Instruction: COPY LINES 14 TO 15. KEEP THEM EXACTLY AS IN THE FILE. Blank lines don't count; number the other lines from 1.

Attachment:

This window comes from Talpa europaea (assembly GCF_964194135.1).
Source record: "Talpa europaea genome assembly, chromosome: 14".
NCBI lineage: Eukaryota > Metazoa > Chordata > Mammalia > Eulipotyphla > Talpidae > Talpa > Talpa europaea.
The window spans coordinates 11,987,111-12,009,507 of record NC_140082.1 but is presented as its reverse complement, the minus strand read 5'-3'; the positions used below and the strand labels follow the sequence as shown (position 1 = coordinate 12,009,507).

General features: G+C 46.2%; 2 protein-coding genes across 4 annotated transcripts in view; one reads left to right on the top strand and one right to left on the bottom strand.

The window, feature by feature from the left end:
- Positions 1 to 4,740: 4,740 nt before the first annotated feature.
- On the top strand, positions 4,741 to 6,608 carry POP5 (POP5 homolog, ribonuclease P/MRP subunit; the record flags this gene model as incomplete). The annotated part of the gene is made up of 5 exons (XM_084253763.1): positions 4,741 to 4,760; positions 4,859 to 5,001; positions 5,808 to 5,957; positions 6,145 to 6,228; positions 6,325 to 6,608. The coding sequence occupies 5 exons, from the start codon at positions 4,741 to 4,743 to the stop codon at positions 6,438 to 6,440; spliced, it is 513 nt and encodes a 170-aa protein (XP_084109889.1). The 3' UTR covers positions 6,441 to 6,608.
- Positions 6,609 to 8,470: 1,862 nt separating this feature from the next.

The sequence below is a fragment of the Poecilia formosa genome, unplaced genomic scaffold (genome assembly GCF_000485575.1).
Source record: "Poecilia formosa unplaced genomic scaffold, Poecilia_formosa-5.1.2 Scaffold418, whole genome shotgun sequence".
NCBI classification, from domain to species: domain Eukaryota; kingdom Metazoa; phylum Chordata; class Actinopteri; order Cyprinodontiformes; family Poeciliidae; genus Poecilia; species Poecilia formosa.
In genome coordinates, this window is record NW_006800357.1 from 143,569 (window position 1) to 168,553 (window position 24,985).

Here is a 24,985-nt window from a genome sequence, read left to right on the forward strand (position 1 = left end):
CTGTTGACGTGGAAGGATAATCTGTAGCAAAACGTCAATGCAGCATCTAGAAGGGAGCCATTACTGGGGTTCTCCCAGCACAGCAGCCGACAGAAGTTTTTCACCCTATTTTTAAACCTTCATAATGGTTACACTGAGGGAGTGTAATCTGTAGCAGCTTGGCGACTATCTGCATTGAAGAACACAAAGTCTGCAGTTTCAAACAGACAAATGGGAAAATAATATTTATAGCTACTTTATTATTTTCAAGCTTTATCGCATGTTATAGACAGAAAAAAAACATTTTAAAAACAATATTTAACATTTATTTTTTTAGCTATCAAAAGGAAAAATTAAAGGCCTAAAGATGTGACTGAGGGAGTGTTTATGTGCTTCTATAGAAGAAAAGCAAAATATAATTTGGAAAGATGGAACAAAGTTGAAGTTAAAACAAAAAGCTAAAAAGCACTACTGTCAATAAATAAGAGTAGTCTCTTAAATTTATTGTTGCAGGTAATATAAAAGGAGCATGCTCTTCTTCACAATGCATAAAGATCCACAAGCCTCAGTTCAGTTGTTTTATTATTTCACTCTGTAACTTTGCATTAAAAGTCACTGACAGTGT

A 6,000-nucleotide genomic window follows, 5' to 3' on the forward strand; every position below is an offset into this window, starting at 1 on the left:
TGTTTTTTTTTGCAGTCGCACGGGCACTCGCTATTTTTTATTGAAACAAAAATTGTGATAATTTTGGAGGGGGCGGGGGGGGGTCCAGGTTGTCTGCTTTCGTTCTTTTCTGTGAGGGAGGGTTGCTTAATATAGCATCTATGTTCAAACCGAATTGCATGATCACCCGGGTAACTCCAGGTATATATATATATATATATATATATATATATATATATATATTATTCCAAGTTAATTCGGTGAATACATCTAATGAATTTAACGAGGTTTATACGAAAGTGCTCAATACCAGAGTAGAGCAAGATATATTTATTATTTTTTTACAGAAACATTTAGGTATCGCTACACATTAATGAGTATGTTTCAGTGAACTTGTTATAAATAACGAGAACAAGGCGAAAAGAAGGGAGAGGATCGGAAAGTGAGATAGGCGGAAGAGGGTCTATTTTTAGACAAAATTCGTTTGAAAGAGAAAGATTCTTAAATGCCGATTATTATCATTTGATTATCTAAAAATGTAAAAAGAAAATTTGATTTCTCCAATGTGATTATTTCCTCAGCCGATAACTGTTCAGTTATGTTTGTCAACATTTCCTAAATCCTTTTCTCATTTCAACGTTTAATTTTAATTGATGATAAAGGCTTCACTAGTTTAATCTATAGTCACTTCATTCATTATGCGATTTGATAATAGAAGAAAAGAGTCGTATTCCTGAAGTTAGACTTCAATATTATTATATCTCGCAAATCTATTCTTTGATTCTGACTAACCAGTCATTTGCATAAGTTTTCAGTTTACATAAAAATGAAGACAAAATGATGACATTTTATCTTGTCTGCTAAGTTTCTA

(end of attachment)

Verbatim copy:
Here is a 24,985-nt window from a genome sequence, read left to right on the forward strand (position 1 = left end):
CTGTTGACGTGGAAGGATAATCTGTAGCAAAACGTCAATGCAGCATCTAGAAGGGAGCCATTACTGGGGTTCTCCCAGCACAGCAGCCGACAGAAGTTTTTCACCCTATTTTTAAACCTTCATAATGGTTACACTGAGGGAGTGTAATCTGTAGCAGCTTGGCGACTATCTGCATTGAAGAACACAAAGTCTGCAGTTTCAAACAGACAAATGGGAAAATAATATTTATAGCTACTTTATTATTTTCAAGCTTTATCGCATGTTATAGACAGAAAAAAAACATTTTAAAAACAATATTTAACATTTATTTTTTTAGCTATCAAAAGGAAAAATTAAAGGCCTAAAGATGTGACTGAGGGAGTGTTTATGTGCTTCTATAGAAGAAAAGCAAAATATAATTTGGAAAGATGGAACAAAGTTGAAGTTAAAACAAAAAGCTAAAAAGCACTACTGTCAATAAATAAGAGTAGTCTCTTAAATTTATTGTTGCAGGTAATATAAAAGGAGCATGCTCTTCTTCACAATGCATAAAGATCCACAAGCCTCAGTTCAGTTGTTTTATTATTTCACTCTGTAACTTTGCATTAAAAGTCACTGACAGTGT